The article begins:
The concept of the Parklet—the conversion of a couple of curbside parking spots or other underused public space into a tiny park, complete with greenery and seating—got its start in San Francisco about 10 years ago. Since then, the idea has decidedly spread, in part through temporary “Park(ing) Day” events, but also through more permanent efforts that have sprung up across the country, everywhere from Seattle to New York, Los Angeles to Minneapolis, even suburban New Jersey.
These urban innovations are not without their detractors or problems. One parklet, in San Francisco’s Castro District, has proven to be a center of controversy thanks to nuisance activities (booze) and a small handful of unusual users (nudists). Another, in Boston, was eliminated because of a disagreement between two neighboring business owners: one liked the parklet, the other wanted the parking places given back to cars. But these are the outliers. In general, parklets have been well-received in communities all over the U.S.
“One business owner said sales were up so much he had to hire new workers.”
But what exactly does a parklet achieve? For instance, how many people really use them? The folks at University City District, a nonprofit neighborhood development organization in Philadelphia, wanted to find out. UCD worked with the city to install Philadelphia’s first parklets in 2011, and currently operates several each season in partnership with local businesses. Now the group has released a report that analyzes detailed observations of six Philadelphia parklets during the 2013 season. UCD hopes to use the data to increase the positive impact such projects have on the community.
“We heard a lot of anecdotal reports about the parklets,” says Seth Budick, policy and research manager at UCD. “One business owner said sales were up so much he had to hire new workers. What better economic development could you hope for than that?”
Parklets have a built in problem for some sorts of businesses and indeed some communities:
What UCD found is that parklets located directly outside the right types of businesses can create a dynamic that brings a neighborhood together—picture families stopping for dinner or treats, lingering to socialize, and attracting passing acquaintances to stop and chat. The most successful parklet in the study, a 240-square-foot space located outside a taco shop and a popsicle store in a medium-density residential area, attracted as many as 150 individual users in a single day.
In addition it was noted:
In particular, two parameters emerged as the strongest predictors of parklet success. The first was modest interior seating capacity within a main adjacent business, coupled with high turnover of that same interior seating. The second was large windows on the main adjacent business, which tend to increase the sense of connection between the business interior and the exterior parklet space.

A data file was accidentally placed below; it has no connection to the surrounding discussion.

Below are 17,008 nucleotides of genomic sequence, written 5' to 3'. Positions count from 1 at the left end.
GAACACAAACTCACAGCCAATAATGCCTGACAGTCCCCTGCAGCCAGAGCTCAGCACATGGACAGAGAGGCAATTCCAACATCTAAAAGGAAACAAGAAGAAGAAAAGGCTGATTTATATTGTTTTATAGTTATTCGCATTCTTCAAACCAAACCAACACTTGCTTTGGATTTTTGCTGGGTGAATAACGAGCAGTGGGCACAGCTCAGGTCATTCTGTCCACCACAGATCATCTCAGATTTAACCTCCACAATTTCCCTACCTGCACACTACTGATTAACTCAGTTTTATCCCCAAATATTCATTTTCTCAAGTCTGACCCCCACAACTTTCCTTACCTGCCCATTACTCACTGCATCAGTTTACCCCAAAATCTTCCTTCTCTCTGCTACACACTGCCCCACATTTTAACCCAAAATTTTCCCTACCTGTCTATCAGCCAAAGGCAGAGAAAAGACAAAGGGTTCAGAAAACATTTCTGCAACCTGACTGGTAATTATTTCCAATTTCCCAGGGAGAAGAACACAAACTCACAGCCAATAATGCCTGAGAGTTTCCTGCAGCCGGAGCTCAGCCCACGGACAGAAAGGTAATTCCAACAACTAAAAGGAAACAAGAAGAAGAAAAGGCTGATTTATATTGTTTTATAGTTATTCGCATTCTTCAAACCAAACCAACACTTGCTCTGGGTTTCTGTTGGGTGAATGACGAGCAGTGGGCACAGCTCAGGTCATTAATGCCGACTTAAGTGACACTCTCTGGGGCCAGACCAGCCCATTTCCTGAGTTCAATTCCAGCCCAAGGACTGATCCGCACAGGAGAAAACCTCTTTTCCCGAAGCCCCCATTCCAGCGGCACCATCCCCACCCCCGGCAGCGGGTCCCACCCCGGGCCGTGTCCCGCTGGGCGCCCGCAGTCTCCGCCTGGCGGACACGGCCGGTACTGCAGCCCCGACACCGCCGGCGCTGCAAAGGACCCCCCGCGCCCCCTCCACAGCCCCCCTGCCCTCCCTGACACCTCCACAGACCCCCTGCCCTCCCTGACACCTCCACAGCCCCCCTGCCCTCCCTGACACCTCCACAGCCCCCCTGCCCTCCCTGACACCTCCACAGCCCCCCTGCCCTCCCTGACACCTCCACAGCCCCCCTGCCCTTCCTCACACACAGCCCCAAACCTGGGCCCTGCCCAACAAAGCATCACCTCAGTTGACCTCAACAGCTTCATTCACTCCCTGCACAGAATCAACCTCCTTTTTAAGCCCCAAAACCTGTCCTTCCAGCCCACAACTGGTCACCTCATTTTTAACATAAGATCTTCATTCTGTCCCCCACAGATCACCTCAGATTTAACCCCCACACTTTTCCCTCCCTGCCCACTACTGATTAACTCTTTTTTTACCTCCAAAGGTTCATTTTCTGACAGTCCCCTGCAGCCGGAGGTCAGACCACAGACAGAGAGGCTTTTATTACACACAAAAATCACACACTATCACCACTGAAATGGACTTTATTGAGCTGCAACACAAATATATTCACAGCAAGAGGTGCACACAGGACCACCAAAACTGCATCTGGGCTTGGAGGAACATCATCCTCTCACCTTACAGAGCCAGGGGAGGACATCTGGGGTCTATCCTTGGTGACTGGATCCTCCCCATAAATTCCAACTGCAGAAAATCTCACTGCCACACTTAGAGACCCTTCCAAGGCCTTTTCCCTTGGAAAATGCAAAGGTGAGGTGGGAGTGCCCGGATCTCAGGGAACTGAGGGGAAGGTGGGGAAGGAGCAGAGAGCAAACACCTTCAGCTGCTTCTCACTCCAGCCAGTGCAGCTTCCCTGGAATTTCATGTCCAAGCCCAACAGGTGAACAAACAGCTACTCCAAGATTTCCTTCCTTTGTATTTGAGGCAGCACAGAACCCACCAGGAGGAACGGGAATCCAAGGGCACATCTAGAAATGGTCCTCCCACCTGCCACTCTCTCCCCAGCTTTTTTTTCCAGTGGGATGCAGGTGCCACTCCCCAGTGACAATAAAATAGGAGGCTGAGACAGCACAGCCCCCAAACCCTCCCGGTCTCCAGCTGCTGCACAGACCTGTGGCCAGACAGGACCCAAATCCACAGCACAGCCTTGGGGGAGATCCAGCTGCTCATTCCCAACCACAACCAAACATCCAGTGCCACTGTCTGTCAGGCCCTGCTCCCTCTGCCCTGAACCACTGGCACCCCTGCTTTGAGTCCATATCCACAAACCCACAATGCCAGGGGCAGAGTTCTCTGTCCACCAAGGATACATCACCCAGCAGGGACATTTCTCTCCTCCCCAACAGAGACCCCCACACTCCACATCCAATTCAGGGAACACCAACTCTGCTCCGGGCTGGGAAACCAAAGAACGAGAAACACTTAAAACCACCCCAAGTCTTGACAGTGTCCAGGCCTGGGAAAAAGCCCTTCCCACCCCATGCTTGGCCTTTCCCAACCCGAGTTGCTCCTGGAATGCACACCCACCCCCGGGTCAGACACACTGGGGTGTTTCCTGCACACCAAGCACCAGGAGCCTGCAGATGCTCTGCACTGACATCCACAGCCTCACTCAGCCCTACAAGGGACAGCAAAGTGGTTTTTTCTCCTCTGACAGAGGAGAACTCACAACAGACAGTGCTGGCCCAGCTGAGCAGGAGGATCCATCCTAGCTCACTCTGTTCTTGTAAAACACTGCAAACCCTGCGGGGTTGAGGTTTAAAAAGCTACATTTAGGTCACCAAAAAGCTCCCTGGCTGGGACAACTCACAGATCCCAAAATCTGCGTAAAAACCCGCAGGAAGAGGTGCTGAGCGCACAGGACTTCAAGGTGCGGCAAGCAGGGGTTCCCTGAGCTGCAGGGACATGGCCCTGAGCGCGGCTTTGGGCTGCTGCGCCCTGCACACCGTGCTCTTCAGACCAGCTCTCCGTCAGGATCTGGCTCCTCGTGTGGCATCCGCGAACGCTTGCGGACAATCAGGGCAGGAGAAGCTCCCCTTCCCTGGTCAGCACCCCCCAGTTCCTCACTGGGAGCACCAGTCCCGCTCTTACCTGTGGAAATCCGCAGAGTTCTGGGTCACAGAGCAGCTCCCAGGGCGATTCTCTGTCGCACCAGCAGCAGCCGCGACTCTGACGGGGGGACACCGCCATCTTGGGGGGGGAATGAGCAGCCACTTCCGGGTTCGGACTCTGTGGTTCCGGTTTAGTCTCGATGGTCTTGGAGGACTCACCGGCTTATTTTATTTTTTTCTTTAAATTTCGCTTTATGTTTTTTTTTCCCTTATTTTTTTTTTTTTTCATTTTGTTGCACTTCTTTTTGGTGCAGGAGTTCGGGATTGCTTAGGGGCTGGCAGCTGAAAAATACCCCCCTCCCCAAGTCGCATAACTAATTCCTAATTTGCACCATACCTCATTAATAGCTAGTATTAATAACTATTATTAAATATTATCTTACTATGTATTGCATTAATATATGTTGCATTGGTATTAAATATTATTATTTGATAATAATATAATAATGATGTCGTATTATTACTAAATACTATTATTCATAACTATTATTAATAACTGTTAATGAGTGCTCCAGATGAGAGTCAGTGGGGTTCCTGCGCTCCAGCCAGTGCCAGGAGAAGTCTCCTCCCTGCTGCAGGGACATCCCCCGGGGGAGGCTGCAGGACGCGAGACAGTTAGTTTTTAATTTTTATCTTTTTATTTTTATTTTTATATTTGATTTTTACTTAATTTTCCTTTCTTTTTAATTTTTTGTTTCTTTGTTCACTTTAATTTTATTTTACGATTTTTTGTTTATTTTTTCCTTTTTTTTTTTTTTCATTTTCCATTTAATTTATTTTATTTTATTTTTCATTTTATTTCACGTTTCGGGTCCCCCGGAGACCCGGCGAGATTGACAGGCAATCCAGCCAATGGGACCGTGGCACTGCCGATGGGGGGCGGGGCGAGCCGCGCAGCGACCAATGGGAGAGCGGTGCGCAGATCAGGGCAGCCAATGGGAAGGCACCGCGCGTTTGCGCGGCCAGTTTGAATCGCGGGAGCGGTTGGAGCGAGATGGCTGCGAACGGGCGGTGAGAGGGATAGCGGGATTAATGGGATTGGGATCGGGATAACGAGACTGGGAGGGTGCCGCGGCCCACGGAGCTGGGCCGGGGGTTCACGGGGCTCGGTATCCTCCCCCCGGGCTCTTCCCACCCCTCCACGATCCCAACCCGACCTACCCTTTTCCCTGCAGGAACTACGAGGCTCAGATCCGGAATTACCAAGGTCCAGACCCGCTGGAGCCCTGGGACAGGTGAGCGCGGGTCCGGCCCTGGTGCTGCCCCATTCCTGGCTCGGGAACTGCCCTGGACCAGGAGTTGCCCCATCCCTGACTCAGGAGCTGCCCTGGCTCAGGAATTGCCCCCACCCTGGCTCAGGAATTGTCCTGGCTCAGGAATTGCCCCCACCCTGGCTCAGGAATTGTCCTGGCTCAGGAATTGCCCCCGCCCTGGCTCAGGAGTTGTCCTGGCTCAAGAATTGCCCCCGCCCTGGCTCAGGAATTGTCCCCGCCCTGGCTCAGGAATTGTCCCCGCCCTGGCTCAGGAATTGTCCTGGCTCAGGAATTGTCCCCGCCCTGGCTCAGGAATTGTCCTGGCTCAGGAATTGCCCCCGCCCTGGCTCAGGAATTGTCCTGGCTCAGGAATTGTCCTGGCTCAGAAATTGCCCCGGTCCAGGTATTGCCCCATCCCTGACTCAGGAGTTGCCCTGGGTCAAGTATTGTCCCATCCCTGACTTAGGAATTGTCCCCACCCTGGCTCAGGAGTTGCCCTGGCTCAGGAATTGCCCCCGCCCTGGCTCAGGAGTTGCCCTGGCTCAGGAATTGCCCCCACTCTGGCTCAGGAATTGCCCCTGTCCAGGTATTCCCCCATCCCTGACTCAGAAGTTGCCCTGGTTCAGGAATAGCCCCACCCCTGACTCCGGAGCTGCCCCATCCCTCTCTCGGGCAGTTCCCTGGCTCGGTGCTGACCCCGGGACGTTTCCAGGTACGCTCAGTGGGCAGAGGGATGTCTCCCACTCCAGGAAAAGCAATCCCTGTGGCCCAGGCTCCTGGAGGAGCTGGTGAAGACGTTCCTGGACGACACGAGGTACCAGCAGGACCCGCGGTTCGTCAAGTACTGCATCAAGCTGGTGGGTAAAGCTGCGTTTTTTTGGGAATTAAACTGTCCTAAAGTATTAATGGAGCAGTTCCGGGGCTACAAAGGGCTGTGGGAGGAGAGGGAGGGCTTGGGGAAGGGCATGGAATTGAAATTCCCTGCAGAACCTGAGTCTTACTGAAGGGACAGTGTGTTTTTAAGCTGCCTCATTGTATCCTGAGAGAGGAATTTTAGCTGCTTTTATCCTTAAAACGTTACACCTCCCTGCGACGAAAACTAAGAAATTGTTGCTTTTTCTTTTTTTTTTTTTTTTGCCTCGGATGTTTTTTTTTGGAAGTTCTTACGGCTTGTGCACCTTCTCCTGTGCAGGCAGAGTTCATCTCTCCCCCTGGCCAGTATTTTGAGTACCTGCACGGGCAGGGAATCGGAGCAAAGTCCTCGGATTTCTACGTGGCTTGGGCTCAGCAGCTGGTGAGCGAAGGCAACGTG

The study also found that the parklets attracted a roughly even mix of men and women, a statistic that would indicate they are safe and welcoming spaces. And 20 to 30 percent of users were not customers of an adjacent businesses, answering concerns that the creation of a parklet removes street space from the public realm for the sole benefit of a private business.
For participating businesses, however, the benefits are clearly measurable. Owners reported a 20 percent increase in sales in the two weeks following a parklet installation, the report notes.
There has to be a trade-off between parking fees earned and increased taxes paid by a business before this works for a municipality. And I guess it goes without saying that the weather is a huge factor in just when these parklets could work. Winter is probably not the time when you would want to use them. Smile!
But if the shop in front of which they sit is small and cramped the parklet approach makes some sense. But then again if there is not enough tree coverage nearby sitting in the burning sun is no bargain either.
What bothers me is that we already have a tradition in this country of using tables with umbrellas for customers that does not involve removing cars. That aspect of this approach is always suspicious to me. Why? Because the subtext is the basis for the ‘War On Cars‘ approach to everything some people do. It need not be that way.
Automobiles are not the problem. They never have been. What makes cities sometimes (or, even often) unbearable is the density of the place. Cities are by definition quite noisy. And much of that noise would not be noticeable if not for the tall hard surfaced structures that house far too many people in a square city block to avoid stress.
Living on top of one another is simply not very much fun. We could remove all the cars and replace them with horses and if needed carriages and while there would be no motor fuel being used the effect would be the same or worse than having cars.
Cars are virtually silent these days (unless tuned to actually make noise). In fact electric cars are too silent and are often built to make some noise to avoid having pedestrians and cyclists unaware of their approach from the rear.
Take the same number of people in Chicago and spread them out over more than twice the land mass and you suddenly have DuPage County where the stress of city living is nearly gone. Towns like Naperville are a different matter. Well, at least the downtown portion.
You have crowded streets nearly every day in downtown Naperville. And unfortunately you also have the kinds of carnage that results in stabbings and shootings.
Density breeds congestion and that in turn makes people cranky. Thin out the herd and you blood pressure drops. And what is amazing about the reduction in density is the diminishing crime rate and stress factors that lead people to self-medicate.